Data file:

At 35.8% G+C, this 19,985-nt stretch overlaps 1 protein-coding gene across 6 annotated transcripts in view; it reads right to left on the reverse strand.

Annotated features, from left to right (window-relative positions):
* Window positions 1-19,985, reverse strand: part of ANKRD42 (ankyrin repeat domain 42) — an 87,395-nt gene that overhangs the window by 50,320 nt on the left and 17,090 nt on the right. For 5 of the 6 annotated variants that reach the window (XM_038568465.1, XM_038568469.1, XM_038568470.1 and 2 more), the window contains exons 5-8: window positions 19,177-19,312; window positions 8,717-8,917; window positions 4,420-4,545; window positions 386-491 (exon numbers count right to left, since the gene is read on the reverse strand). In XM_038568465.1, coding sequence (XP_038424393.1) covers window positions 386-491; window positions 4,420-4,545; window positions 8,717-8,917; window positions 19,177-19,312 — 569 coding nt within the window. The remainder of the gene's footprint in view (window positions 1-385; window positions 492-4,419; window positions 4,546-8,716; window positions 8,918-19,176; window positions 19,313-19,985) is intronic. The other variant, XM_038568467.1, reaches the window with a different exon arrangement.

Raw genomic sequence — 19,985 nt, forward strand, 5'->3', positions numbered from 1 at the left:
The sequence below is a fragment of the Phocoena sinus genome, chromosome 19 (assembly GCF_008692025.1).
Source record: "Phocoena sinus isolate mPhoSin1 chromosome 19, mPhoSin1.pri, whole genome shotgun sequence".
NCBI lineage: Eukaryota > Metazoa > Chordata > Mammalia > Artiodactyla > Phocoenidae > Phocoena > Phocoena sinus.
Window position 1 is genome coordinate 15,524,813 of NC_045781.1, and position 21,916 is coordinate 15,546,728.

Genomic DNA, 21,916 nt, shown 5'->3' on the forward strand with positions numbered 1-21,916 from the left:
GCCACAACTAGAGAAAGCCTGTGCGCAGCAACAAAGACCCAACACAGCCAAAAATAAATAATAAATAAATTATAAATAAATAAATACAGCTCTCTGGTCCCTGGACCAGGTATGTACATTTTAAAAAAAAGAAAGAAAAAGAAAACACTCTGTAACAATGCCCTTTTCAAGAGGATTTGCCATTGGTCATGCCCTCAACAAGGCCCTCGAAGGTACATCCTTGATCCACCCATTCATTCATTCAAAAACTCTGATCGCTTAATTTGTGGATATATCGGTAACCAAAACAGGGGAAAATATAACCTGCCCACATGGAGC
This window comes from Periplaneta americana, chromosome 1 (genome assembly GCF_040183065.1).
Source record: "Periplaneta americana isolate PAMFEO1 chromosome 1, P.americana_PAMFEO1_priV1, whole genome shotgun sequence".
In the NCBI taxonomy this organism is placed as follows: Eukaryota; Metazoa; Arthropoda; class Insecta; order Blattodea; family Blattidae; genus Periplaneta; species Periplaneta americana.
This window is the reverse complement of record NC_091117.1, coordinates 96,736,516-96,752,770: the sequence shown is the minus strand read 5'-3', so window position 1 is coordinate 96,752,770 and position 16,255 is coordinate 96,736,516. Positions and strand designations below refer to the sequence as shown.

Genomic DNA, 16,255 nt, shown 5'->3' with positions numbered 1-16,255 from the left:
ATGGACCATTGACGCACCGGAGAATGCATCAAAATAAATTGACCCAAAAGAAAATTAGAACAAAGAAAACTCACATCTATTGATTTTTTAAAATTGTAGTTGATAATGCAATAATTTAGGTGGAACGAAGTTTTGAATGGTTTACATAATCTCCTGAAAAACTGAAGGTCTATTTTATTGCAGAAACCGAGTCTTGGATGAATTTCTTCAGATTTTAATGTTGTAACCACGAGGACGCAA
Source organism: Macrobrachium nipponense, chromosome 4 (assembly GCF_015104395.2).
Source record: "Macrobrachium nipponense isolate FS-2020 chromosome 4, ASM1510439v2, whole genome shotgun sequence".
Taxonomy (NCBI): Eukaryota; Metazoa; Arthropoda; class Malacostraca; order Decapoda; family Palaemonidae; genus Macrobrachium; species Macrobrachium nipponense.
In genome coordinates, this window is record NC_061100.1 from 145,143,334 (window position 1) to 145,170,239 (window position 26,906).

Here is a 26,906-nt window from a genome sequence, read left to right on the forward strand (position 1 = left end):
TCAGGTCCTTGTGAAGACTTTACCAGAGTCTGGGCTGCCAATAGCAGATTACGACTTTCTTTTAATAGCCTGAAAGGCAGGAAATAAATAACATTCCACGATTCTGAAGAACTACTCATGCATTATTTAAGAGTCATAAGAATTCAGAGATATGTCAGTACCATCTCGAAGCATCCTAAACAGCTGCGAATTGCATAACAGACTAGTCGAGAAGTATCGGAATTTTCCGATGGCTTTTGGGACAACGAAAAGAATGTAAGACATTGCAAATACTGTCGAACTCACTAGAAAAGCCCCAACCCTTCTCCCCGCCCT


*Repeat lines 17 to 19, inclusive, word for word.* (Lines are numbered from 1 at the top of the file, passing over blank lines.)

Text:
Source organism: Macrobrachium nipponense, chromosome 4 (assembly GCF_015104395.2).
Source record: "Macrobrachium nipponense isolate FS-2020 chromosome 4, ASM1510439v2, whole genome shotgun sequence".
Taxonomy (NCBI): Eukaryota; Metazoa; Arthropoda; class Malacostraca; order Decapoda; family Palaemonidae; genus Macrobrachium; species Macrobrachium nipponense.